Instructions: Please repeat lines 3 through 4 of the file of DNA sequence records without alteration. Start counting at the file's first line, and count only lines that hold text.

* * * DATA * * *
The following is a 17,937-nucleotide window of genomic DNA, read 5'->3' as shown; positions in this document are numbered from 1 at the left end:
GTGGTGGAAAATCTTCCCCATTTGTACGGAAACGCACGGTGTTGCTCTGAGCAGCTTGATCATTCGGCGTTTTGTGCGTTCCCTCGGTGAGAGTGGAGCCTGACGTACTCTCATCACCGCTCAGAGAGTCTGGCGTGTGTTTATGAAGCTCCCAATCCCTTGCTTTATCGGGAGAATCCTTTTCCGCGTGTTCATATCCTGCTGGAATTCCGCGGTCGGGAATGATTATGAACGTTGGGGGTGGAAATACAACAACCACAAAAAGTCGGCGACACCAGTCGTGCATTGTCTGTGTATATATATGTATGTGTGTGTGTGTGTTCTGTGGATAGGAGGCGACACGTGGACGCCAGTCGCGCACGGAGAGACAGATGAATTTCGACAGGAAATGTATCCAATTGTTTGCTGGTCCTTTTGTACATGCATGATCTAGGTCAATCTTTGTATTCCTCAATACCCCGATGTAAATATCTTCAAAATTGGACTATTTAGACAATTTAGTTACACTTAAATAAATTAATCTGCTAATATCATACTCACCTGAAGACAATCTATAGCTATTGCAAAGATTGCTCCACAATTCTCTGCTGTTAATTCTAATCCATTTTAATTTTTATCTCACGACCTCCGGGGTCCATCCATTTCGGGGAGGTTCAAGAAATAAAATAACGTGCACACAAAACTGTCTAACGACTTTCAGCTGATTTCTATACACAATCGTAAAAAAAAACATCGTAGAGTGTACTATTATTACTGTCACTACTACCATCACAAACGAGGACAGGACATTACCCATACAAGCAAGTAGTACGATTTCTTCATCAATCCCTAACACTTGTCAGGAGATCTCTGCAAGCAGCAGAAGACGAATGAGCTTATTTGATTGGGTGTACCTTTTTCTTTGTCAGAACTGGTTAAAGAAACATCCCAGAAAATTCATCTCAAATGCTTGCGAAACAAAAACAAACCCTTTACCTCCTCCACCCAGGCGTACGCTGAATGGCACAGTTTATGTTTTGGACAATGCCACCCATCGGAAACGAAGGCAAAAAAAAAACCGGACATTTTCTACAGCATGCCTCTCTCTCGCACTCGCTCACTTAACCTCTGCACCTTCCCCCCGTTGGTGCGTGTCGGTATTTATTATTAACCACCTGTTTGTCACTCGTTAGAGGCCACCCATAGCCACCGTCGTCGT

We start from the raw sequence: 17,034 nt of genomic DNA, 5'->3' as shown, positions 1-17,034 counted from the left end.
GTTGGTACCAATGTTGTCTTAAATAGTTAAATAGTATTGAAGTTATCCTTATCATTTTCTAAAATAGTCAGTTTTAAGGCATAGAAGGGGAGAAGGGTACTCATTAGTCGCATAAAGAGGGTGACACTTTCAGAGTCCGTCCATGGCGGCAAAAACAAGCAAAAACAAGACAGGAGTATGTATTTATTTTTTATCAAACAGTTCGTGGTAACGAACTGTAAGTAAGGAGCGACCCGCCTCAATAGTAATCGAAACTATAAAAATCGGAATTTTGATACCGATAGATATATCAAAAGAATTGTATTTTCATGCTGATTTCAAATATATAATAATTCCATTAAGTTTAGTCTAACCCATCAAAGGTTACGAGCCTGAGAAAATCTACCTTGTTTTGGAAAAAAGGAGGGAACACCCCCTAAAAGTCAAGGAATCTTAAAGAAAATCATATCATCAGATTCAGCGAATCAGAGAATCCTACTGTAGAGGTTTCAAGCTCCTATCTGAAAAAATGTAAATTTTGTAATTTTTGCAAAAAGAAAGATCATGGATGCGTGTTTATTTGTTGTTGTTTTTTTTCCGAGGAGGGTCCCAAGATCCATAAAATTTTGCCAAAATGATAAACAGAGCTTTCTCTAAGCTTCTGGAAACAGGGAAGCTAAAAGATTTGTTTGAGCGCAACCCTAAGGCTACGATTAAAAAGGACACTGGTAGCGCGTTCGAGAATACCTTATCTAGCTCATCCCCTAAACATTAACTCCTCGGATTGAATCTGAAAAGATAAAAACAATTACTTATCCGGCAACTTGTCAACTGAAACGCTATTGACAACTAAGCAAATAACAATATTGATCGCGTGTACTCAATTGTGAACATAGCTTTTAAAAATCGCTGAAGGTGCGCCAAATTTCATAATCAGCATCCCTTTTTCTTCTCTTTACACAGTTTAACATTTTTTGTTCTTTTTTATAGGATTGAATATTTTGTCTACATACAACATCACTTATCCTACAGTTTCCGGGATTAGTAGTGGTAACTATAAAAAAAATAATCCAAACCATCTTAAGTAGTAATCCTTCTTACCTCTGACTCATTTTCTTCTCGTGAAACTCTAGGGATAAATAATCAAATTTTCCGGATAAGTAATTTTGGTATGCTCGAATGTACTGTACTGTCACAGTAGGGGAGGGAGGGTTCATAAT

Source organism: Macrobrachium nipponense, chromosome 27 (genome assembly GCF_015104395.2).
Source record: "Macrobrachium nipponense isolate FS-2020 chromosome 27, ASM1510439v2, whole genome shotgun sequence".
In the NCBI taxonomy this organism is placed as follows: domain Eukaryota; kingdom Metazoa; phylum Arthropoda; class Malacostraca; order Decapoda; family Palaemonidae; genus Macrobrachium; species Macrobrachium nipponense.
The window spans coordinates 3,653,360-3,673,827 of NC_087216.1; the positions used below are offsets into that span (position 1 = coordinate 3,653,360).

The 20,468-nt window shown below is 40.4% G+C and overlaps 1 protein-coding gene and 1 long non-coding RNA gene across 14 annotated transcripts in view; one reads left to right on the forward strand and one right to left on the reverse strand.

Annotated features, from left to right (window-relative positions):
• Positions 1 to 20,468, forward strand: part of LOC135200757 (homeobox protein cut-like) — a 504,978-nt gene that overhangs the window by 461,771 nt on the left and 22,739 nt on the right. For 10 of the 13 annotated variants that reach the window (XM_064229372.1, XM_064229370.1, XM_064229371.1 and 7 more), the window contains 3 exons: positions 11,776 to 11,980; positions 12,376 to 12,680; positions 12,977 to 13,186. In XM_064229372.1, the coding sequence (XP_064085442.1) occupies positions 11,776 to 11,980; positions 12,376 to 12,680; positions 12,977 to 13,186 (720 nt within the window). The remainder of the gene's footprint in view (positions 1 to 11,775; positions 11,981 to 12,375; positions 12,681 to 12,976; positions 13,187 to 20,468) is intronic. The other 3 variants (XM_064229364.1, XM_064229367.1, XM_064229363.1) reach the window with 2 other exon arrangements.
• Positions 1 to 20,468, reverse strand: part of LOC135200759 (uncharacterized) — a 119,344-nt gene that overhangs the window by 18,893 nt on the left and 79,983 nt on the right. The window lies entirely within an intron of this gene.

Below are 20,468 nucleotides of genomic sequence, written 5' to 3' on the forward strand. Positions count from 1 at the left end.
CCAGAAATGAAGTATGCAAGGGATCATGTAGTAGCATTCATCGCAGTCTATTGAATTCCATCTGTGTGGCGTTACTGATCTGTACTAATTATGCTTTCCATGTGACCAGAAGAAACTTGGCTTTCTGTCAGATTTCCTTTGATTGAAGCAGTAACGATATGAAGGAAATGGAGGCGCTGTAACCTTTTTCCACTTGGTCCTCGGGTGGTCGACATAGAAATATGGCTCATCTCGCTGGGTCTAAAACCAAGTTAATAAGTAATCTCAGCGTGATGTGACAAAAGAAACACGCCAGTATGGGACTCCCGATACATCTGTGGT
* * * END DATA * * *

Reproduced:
We start from the raw sequence: 17,034 nt of genomic DNA, 5'->3' as shown, positions 1-17,034 counted from the left end.
GTTGGTACCAATGTTGTCTTAAATAGTTAAATAGTATTGAAGTTATCCTTATCATTTTCTAAAATAGTCAGTTTTAAGGCATAGAAGGGGAGAAGGGTACTCATTAGTCGCATAAAGAGGGTGACACTTTCAGAGTCCGTCCATGGCGGCAAAAACAAGCAAAAACAAGACAGGAGTATGTATTTATTTTTTATCAAACAGTTCGTGGTAACGAACTGTAAGTAAGGAGCGACCCGCCTCAATAGTAATCGAAACTATAAAAATCGGAATTTTGATACCGATAGATATATCAAAAGAATTGTATTTTCATGCTGATTTCAAATATATAATAATTCCATTAAGTTTAGTCTAACCCATCAAAGGTTACGAGCCTGAGAAAATCTACCTTGTTTTGGAAAAAAGGAGGGAACACCCCCTAAAAGTCAAGGAATCTTAAAGAAAATCATATCATCAGATTCAGCGAATCAGAGAATCCTACTGTAGAGGTTTCAAGCTCCTATCTGAAAAAATGTAAATTTTGTAATTTTTGCAAAAAGAAAGATCATGGATGCGTGTTTATTTGTTGTTGTTTTTTTTCCGAGGAGGGTCCCAAGATCCATAAAATTTTGCCAAAATGATAAACAGAGCTTTCTCTAAGCTTCTGGAAACAGGGAAGCTAAAAGATTTGTTTGAGCGCAACCCTAAGGCTACGATTAAAAAGGACACTGGTAGCGCGTTCGAGAATACCTTATCTAGCTCATCCCCTAAACATTAACTCCTCGGATTGAATCTGAAAAGATAAAAACAATTACTTATCCGGCAACTTGTCAACTGAAACGCTATTGACAACTAAGCAAATAACAATATTGATCGCGTGTACTCAATTGTGAACATAGCTTTTAAAAATCGCTGAAGGTGCGCCAAATTTCATAATCAGCATCCCTTTTTCTTCTCTTTACACAGTTTAACATTTTTTGTTCTTTTTTATAGGATTGAATATTTTGTCTACATACAACATCACTTATCCTACAGTTTCCGGGATTAGTAGTGGTAACTATAAAAAAAATAATCCAAACCATCTTAAGTAGTAATCCTTCTTACCTCTGACTCATTTTCTTCTCGTGAAACTCTAGGGATAAATAATCAAATTTTCCGGATAAGTAATTTTGGTATGCTCGAATGTACTGTACTGTCACAGTAGGGGAGGGAGGGTTCATAAT